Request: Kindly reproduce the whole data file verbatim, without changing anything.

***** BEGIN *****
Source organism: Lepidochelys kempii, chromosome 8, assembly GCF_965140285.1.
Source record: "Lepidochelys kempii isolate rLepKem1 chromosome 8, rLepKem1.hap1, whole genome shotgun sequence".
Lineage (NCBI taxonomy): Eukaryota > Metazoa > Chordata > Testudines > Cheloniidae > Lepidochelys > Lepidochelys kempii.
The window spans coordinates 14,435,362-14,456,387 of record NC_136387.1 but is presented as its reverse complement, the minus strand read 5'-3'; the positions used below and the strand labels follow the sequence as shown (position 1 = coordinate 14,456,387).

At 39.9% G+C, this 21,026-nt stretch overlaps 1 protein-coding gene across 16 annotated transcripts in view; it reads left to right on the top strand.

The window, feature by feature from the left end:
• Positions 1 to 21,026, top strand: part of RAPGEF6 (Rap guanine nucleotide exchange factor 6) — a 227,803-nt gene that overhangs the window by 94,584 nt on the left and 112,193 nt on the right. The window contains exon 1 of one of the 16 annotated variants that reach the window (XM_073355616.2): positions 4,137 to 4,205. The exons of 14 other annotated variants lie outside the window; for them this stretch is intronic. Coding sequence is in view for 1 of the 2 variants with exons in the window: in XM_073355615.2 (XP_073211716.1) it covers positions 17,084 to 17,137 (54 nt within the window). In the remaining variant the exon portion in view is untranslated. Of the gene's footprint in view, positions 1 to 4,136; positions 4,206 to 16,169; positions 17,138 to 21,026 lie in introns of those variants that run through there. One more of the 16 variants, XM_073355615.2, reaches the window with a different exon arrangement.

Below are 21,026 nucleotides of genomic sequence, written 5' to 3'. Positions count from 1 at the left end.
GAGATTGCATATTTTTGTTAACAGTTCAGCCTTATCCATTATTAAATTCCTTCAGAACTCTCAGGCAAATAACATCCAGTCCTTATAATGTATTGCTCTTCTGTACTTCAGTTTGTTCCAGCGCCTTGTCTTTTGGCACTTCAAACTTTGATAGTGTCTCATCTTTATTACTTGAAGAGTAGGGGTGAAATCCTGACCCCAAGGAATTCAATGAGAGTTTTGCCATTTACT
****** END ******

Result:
Source organism: Lepidochelys kempii, chromosome 8, assembly GCF_965140285.1.
Source record: "Lepidochelys kempii isolate rLepKem1 chromosome 8, rLepKem1.hap1, whole genome shotgun sequence".
Lineage (NCBI taxonomy): Eukaryota > Metazoa > Chordata > Testudines > Cheloniidae > Lepidochelys > Lepidochelys kempii.
The window spans coordinates 14,435,362-14,456,387 of record NC_136387.1 but is presented as its reverse complement, the minus strand read 5'-3'; the positions used below and the strand labels follow the sequence as shown (position 1 = coordinate 14,456,387).

At 39.9% G+C, this 21,026-nt stretch overlaps 1 protein-coding gene across 16 annotated transcripts in view; it reads left to right on the top strand.

The window, feature by feature from the left end:
• Positions 1 to 21,026, top strand: part of RAPGEF6 (Rap guanine nucleotide exchange factor 6) — a 227,803-nt gene that overhangs the window by 94,584 nt on the left and 112,193 nt on the right. The window contains exon 1 of one of the 16 annotated variants that reach the window (XM_073355616.2): positions 4,137 to 4,205. The exons of 14 other annotated variants lie outside the window; for them this stretch is intronic. Coding sequence is in view for 1 of the 2 variants with exons in the window: in XM_073355615.2 (XP_073211716.1) it covers positions 17,084 to 17,137 (54 nt within the window). In the remaining variant the exon portion in view is untranslated. Of the gene's footprint in view, positions 1 to 4,136; positions 4,206 to 16,169; positions 17,138 to 21,026 lie in introns of those variants that run through there. One more of the 16 variants, XM_073355615.2, reaches the window with a different exon arrangement.

Below are 21,026 nucleotides of genomic sequence, written 5' to 3'. Positions count from 1 at the left end.
GAGATTGCATATTTTTGTTAACAGTTCAGCCTTATCCATTATTAAATTCCTTCAGAACTCTCAGGCAAATAACATCCAGTCCTTATAATGTATTGCTCTTCTGTACTTCAGTTTGTTCCAGCGCCTTGTCTTTTGGCACTTCAAACTTTGATAGTGTCTCATCTTTATTACTTGAAGAGTAGGGGTGAAATCCTGACCCCAAGGAATTCAATGAGAGTTTTGCCATTTACT